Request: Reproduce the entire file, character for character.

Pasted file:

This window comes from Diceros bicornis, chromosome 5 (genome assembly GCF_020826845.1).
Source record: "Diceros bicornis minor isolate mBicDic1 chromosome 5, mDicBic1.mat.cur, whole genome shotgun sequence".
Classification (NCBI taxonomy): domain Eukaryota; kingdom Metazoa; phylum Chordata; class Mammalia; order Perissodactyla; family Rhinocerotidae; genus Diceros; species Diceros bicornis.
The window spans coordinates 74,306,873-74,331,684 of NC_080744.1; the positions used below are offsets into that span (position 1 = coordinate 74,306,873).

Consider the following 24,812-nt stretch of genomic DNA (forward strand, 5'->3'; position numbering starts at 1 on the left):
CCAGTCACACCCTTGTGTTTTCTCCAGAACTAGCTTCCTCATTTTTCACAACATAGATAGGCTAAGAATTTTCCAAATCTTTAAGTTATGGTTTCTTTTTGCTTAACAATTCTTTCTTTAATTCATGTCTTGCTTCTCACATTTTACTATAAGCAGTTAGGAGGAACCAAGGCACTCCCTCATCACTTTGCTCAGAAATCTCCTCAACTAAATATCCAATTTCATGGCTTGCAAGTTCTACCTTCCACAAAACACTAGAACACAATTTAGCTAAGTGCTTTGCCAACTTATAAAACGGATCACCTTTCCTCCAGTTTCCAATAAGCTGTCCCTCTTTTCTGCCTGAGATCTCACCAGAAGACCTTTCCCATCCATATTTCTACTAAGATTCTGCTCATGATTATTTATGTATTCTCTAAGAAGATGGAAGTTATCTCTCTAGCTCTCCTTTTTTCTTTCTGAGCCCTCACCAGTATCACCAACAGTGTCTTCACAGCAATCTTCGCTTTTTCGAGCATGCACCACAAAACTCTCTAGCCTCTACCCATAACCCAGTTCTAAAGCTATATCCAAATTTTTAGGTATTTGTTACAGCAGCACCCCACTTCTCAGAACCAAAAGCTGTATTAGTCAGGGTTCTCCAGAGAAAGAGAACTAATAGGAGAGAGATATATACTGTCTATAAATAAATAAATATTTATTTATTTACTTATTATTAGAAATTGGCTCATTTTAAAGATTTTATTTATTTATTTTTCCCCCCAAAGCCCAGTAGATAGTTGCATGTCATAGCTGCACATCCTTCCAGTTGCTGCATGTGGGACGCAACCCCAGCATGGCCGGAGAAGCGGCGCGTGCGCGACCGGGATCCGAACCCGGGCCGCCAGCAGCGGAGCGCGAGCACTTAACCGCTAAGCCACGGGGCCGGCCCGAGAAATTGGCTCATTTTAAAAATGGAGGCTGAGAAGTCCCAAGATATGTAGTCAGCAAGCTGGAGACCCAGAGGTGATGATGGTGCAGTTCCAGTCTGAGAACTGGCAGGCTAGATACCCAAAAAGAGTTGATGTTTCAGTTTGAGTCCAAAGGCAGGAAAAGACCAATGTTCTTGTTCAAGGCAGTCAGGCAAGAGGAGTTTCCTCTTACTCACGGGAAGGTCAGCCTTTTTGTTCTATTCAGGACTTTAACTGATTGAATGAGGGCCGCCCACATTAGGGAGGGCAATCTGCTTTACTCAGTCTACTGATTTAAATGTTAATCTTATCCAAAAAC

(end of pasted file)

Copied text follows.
This window comes from Diceros bicornis, chromosome 5 (genome assembly GCF_020826845.1).
Source record: "Diceros bicornis minor isolate mBicDic1 chromosome 5, mDicBic1.mat.cur, whole genome shotgun sequence".
Classification (NCBI taxonomy): domain Eukaryota; kingdom Metazoa; phylum Chordata; class Mammalia; order Perissodactyla; family Rhinocerotidae; genus Diceros; species Diceros bicornis.
The window spans coordinates 74,306,873-74,331,684 of NC_080744.1; the positions used below are offsets into that span (position 1 = coordinate 74,306,873).

Consider the following 24,812-nt stretch of genomic DNA (forward strand, 5'->3'; position numbering starts at 1 on the left):
CCAGTCACACCCTTGTGTTTTCTCCAGAACTAGCTTCCTCATTTTTCACAACATAGATAGGCTAAGAATTTTCCAAATCTTTAAGTTATGGTTTCTTTTTGCTTAACAATTCTTTCTTTAATTCATGTCTTGCTTCTCACATTTTACTATAAGCAGTTAGGAGGAACCAAGGCACTCCCTCATCACTTTGCTCAGAAATCTCCTCAACTAAATATCCAATTTCATGGCTTGCAAGTTCTACCTTCCACAAAACACTAGAACACAATTTAGCTAAGTGCTTTGCCAACTTATAAAACGGATCACCTTTCCTCCAGTTTCCAATAAGCTGTCCCTCTTTTCTGCCTGAGATCTCACCAGAAGACCTTTCCCATCCATATTTCTACTAAGATTCTGCTCATGATTATTTATGTATTCTCTAAGAAGATGGAAGTTATCTCTCTAGCTCTCCTTTTTTCTTTCTGAGCCCTCACCAGTATCACCAACAGTGTCTTCACAGCAATCTTCGCTTTTTCGAGCATGCACCACAAAACTCTCTAGCCTCTACCCATAACCCAGTTCTAAAGCTATATCCAAATTTTTAGGTATTTGTTACAGCAGCACCCCACTTCTCAGAACCAAAAGCTGTATTAGTCAGGGTTCTCCAGAGAAAGAGAACTAATAGGAGAGAGATATATACTGTCTATAAATAAATAAATATTTATTTATTTACTTATTATTAGAAATTGGCTCATTTTAAAGATTTTATTTATTTATTTTTCCCCCCAAAGCCCAGTAGATAGTTGCATGTCATAGCTGCACATCCTTCCAGTTGCTGCATGTGGGACGCAACCCCAGCATGGCCGGAGAAGCGGCGCGTGCGCGACCGGGATCCGAACCCGGGCCGCCAGCAGCGGAGCGCGAGCACTTAACCGCTAAGCCACGGGGCCGGCCCGAGAAATTGGCTCATTTTAAAAATGGAGGCTGAGAAGTCCCAAGATATGTAGTCAGCAAGCTGGAGACCCAGAGGTGATGATGGTGCAGTTCCAGTCTGAGAACTGGCAGGCTAGATACCCAAAAAGAGTTGATGTTTCAGTTTGAGTCCAAAGGCAGGAAAAGACCAATGTTCTTGTTCAAGGCAGTCAGGCAAGAGGAGTTTCCTCTTACTCACGGGAAGGTCAGCCTTTTTGTTCTATTCAGGACTTTAACTGATTGAATGAGGGCCGCCCACATTAGGGAGGGCAATCTGCTTTACTCAGTCTACTGATTTAAATGTTAATCTTATCCAAAAAC